It seems we've become a Starbucks
Starbucks has continually delivered increasing earnings to investors, but this time, the holiday season looked merrier than ever. Jeff Fischer recently pointed out that the company's had ongoing success living up to what many saw as too-high valuations, and LouAnn Lofton predicted that this would be a robust first quarter due to some of its growth strategies.
The gift card that had such a high profile over the last holiday season was a popular item for the coffee purveyor, and the company's still ringing in the benefits in January as recipients continue to guzzle down those lattes and espressos through the plastic. Holiday promotions and seasonal drinks also added to the coffee maker's success. (Don't forget the odd story of the Seattle restaurant launching Starbucks coffee-flavored steak -- just another sign of the appeal of the substance.)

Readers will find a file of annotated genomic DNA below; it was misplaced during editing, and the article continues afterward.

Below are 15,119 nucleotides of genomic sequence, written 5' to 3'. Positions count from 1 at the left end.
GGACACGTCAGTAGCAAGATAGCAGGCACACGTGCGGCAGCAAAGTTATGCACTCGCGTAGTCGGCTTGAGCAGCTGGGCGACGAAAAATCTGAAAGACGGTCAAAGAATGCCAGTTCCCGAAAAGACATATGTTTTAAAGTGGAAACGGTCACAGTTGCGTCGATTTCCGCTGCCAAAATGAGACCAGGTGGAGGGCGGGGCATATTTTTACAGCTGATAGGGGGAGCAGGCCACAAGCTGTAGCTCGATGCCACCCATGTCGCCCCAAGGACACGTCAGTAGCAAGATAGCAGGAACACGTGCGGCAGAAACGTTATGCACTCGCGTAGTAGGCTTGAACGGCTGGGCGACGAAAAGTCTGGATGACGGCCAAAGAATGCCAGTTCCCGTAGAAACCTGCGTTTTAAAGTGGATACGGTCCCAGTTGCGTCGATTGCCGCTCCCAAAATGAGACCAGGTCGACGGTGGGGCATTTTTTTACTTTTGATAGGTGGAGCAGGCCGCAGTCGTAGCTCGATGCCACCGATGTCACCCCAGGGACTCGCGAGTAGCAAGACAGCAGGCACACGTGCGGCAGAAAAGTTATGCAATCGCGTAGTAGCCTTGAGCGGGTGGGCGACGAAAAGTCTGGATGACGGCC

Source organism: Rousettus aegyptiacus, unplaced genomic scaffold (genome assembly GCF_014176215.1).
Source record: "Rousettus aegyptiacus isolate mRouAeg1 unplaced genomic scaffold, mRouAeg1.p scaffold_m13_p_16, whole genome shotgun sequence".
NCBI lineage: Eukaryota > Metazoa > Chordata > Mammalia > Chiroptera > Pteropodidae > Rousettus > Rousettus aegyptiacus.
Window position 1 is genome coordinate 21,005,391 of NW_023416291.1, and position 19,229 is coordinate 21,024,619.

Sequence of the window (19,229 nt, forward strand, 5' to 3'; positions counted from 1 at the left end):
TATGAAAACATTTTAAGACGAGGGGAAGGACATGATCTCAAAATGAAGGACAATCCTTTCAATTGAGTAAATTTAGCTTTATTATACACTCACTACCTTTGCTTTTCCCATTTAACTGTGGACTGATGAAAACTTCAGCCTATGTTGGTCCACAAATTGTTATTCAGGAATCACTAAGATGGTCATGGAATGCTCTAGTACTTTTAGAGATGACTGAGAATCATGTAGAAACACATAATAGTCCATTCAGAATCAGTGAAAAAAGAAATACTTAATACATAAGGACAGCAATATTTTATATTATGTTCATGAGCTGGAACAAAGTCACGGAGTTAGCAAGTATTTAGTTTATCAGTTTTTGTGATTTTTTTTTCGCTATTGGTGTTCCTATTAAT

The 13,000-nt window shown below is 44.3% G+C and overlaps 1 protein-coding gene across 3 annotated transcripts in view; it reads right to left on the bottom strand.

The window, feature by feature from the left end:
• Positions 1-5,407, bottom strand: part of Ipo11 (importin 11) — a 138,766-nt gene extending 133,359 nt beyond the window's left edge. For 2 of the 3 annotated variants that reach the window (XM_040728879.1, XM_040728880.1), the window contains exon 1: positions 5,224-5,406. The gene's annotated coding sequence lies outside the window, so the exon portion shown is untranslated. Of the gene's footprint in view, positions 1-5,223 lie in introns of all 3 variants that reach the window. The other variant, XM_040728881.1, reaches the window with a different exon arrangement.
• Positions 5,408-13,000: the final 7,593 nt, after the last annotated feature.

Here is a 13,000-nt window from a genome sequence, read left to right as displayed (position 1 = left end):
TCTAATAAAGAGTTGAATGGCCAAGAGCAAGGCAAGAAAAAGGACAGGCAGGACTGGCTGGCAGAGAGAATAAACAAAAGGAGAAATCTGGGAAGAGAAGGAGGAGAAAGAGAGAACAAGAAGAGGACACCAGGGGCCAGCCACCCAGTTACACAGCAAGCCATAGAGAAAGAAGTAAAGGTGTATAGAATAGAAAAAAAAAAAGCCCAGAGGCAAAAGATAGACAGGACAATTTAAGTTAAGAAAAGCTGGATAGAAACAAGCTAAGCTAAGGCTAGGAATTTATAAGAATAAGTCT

If you're wondering just how much of a jolt of java we're talking about here, Starbucks' first-quarter earnings rocketed 41% higher. It reported net income of $110.8 million for the quarter or $0.27 per share, compared to $78.4 million or $0.20 a share in the year-ago period. Same-store sales were 10% higher. The company said it expects its year's earnings to come in on the high side of earlier guidance, at $0.86 to $0.87 a share.
Coffee breaks at Starbucks seem to have become a national pastime; news agencies report that the company's CEO has found that the chain is attracting a much more diverse demographic than the firm had originally anticipated. Meanwhile, a recent store opening in West Virginia means Starbucks has its foot in all 50 states.
As far as taking over the world is concerned, its international operations are expected to travel their way to profitability this year. Its move into Paris had many people abuzz, and while the company did not want to specify what its next international move will be, it mentioned possible growth opportunities in the Middle East and China.
With Starbucks' continued growth, an increasingly ubiquitous presence, and a firm grip on our caffeine cravings, it doesn't sound even close to investors finally saying "when."
Will Starbucks ever stop? Take a break on the Starbucks discussion board and talk it over with other Fools.
Alyce Lomax does not own shares of Starbucks, though a grande latte's sounding pretty darn good right about now. She welcomes your feedback via email.